Israel to lift Gaza blockade only after soldier freed
Israel will only fully open its border crossings with Gaza if a soldier held captive in the coastal salient by Hamas is freed, its transitional prime minister told US President Barack Obama's new envoy to the region.world Updated: Jan 29, 2009 09:24 IST
Israel will only fully open its border crossings with Gaza if a soldier held captive in the coastal salient by Hamas is freed, its transitional prime minister told US President Barack Obama's new envoy to the region on Wednesday.
Ehud Olmert told George Mitchell, on his first visit to the region since his appointment last week, that Israel had opened its border crossings with Gaza to humanitarian aid.
But it would only fully lift its economic blockade and allow in also non-essential goods if Hamas freed Gilad Shalit, a corporal captured in a Hamas-led cross border raid at an Israeli military outpost near the strip in June 2006.
"He (Olmert) said that the crossings are now open fully to humanitarian aid," a senior adviser, Mark Regev, told DPA.
"He said that the full, regular opening of the crossings will require that Gilad Shalit be released."
The adviser noted that "between fully open to humanitarian aid and fully operational there are other stages."
Mitchell is in the region to help achieve a durable ceasefire in Gaza, as part of which Hamas is demanding a full reopening of Gaza's borders.
Israeli leaders have faced internal criticism for failing to achieve Shalit's immediate release as part of an earlier, six-month truce, which expired on December 19, one week before Israel launched its fierce, 22-day assault on Gaza to curb rocket attacks from the salient.
Under that truce, Israel also committed to gradually reopen its crossings with Gaza, which it initially did, allowing in slowly increasing amounts of non-basic goods such as cement and other raw materials.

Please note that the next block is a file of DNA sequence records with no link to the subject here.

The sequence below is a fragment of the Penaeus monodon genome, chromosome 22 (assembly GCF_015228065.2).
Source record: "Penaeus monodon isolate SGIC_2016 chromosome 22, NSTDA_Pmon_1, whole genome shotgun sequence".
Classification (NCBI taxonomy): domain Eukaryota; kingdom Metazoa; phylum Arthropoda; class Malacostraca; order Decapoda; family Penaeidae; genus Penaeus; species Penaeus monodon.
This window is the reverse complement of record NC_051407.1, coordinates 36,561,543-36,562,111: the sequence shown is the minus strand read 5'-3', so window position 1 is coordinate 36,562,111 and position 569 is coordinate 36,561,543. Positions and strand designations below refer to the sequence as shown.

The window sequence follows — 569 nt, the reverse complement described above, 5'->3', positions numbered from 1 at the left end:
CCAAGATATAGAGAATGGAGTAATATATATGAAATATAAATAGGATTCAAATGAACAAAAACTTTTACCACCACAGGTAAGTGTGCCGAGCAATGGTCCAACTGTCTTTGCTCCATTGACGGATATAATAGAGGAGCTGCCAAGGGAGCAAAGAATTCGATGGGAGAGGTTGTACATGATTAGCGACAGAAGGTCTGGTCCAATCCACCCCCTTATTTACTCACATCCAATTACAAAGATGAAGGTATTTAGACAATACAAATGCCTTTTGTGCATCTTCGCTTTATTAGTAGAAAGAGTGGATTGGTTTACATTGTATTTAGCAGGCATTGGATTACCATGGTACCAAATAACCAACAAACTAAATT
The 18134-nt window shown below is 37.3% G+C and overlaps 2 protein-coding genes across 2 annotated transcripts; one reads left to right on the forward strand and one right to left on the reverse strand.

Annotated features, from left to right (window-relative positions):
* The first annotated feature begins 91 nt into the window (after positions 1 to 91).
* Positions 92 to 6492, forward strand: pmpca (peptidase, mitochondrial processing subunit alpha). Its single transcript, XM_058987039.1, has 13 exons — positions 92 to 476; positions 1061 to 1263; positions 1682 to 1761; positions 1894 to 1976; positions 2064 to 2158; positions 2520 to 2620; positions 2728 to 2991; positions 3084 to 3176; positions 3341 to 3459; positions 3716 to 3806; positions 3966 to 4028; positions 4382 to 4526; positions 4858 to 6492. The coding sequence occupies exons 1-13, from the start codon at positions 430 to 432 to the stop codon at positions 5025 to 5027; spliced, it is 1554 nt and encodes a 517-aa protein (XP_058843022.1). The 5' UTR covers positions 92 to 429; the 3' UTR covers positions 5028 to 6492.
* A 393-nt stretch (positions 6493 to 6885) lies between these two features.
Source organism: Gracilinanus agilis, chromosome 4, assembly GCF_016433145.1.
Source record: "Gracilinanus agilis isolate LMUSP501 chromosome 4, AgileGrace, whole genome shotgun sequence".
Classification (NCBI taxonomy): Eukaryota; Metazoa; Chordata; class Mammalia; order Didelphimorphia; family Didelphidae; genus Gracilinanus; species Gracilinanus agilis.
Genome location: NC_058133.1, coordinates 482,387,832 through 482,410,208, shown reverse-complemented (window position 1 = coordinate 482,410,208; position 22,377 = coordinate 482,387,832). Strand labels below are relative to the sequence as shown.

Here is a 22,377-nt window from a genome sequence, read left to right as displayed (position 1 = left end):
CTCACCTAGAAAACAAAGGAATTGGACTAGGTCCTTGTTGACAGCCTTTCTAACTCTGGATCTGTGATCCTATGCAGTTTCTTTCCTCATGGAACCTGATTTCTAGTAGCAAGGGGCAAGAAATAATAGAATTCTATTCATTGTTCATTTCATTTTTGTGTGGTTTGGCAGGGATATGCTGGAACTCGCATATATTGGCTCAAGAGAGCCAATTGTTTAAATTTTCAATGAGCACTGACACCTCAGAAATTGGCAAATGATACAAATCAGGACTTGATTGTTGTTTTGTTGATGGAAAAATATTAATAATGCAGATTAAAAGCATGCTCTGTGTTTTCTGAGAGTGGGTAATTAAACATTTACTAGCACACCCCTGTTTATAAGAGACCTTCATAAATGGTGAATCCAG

But it reimposed its all but total closure of the strip in response to renewed rocket attacks in early November, when it allowed in only the most bare humanitarian supplies.
Since its Gaza offensive, it has opened its borders to larger amounts of humanitarian supplies.
A fragile preliminary truce is in place in the strip since Jan 18, but Mitchell is in the region as part of attempts to reach a more durable ceasefire.
This would include a cessation of hostilities, an end to weapons smuggling to Gaza and the reopening of Gaza's borders based on a 2005 agreement that included European observers being deployed at the Rafah crossing with Egypt and the south of the strip.
Mitchell called consolidating such a ceasefire in Gaza "of critical importance".
He told reporters in Jerusalem after lunching with Olmert that Obama was "committed to Israel's security and to its right to defend itself," but added the US would "sustain an active commitment" for reaching the goal of a two-state solution to the Israeli-Palestinian conflict.
The former US senator, who in the past helped broker the 1998 Good Friday agreement as former US president Bill Clinton's envoy to Northern Ireland, had earlier met Egyptian President Hosny Mubarak in Cairo to discuss extending and deepening the Gaza truce.
Mitchell returned to the region eight years after he wrote a report and headed a committee analysing the causes of the Israeli-Palestinian violence that erupted in late 2000 amid a deadlock in the peace negotiations.
Defence Minister Barak said on Wednesday that Israel would respond to attacks by militants, and said he had cancelled a visit to the US to follow the latest Gaza developments from up close.